> resembles the natural programming of their chosen environment.
Right. So that's an important observation! If
there was a desire for adoption, then examples
are the way to go.
> If you find the current explanations of the web-calculus confusing, then
> explain it in a way that makes sense to you. There is no either/or here.
> No doubt there are others who will share your particular viewpoint, and
> your explanation will serve them well as an introduction to the
Sure! So far I see, written in Java terms:
* a reference to objects made
available over a URL (encoded as a big number
that indexes into the object on server side),
* a mapping that allows method calling over POST,
including the passing to and return of data,
* inspection of the interface (in Java terms)
using a GET.
(I'm guessing that the programmer writes server side
classes that make the appropriate new objects, and
there is some what to acquire the first object ref.)
>>(As a curious footnote to this, apparently lambda-
>>calculus was included in my 4th year denotational
>>semantics unit, but only in passing as part of the
>>functional languages thread. That of course was
>>many years ago.... and there is this idea of doing
>>FP as "the first computer language to be taught"
>>but I haven't heard that people are particularly
>>impressed with the results where it has been tried.)
> Actually, I recently read some articles on a computer science program
> that taught functional programming as a disciplined introduction to
> object-oriented programming. Companies that hired graduates were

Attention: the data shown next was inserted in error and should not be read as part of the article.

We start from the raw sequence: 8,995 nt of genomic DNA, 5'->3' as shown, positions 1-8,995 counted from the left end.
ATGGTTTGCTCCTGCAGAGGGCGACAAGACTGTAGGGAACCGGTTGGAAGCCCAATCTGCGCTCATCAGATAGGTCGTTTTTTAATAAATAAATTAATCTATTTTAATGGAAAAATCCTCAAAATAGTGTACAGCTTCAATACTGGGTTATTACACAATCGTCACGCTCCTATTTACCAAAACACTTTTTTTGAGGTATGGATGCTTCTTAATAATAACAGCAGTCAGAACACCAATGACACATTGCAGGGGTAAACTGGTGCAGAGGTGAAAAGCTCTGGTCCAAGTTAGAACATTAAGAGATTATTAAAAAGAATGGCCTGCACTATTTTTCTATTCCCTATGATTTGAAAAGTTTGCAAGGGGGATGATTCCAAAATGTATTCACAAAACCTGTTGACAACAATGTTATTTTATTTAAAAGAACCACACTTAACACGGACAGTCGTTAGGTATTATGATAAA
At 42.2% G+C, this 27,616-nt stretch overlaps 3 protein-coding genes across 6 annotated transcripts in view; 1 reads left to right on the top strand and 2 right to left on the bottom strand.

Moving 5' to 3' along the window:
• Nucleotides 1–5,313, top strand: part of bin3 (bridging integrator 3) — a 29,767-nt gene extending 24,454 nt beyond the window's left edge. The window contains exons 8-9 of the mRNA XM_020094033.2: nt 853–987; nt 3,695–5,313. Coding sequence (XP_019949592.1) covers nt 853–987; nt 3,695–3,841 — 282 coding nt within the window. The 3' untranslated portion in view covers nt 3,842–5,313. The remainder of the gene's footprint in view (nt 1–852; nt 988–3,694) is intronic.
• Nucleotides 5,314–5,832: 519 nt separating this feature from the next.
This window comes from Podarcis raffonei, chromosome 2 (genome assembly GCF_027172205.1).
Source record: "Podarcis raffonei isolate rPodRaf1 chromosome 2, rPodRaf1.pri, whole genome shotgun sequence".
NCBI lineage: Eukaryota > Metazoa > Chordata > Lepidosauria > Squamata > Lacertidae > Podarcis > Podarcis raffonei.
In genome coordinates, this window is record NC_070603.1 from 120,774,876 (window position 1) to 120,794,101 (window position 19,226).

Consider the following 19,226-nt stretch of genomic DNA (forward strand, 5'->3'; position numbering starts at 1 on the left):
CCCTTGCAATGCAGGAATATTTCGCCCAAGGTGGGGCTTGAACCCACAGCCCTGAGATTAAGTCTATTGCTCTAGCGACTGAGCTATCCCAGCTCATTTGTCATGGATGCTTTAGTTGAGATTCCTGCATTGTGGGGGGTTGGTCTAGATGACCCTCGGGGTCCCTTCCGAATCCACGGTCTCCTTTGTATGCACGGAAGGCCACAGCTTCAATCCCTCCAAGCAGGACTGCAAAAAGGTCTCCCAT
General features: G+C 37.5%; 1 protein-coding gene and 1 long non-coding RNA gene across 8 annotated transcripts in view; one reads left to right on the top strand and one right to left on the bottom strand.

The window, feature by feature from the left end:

> interviewed and have all been raving that the program produced the best
> crop of programmers to date. Can't find the darn thing now of course...
It would be interesting to see a proper scientific
study done on it. I'd imagine there is enough data
for it. At my alma mater the current school head
pushed it through, to the chagrin of some.
(Your observation that FP leads to OO is new to me.)
>>On the other hand a claim that everything can
>>be reduced to functions. The problem is that
>>it does not really inform us at all, that I can
>>see, especially as we can also reduce everything
>>to other things (gotos, adds, branches... messages,
>>requests/responses, state, ...) and some of those
>>things work better over networks than functions
> Mathematics is big on minimalism. The lambda calculus is arguably the
> most minimal universal programming language. Hence all the importance
> placed on it as a foundation for computation. Would you agree that
> simplicity and minimalism are important?
Definately simplicity and minimalism are important,
but they are not necessarily dominating. The
pendulum of simplicity versus power swings back and
forth; one of the complaints about Ada was that it
tried to do everything and wasn't consumable enough;
but if you look at Java that puts the lie to
minimalism as a goal. If you look at the emergence
of different languages and their successes in the
field, it often seems to come down to a battle between
easy initial scripting and large systems complexity.
>>The things I think about when
>>designing protocols have nothing (nix nada) to
>>do with functions. What they have to do with
>>is messaging and the coordination problem - which
>>I grant is yet another hyperventilating comp sci
>>concept; but this one is directly involved with
>>each and every protocol, and as I don't see it
>>treated well by the notions presented here, I am
>>suspicious that they are not properly considered.
> Perhaps you would be more interested in other calculi then:
> Calculus of communicating systems:
> Which includes...
> Process calculi:
Lots of interesting browsing there. I did not
see entirely the focus that I would take but I
saw many snippets alluding to it. Thanks!
My major question then reduces to - how does the
programmer know if the POST has been done? It
seems to be similar to RPC, in that you only
know if it has been done if it returns OK, all
other states are uncertain.
PS: it is interesting that you mentioned reflection.
In my work, it is "banned" for security reasons!
Just a curious observation of different world views.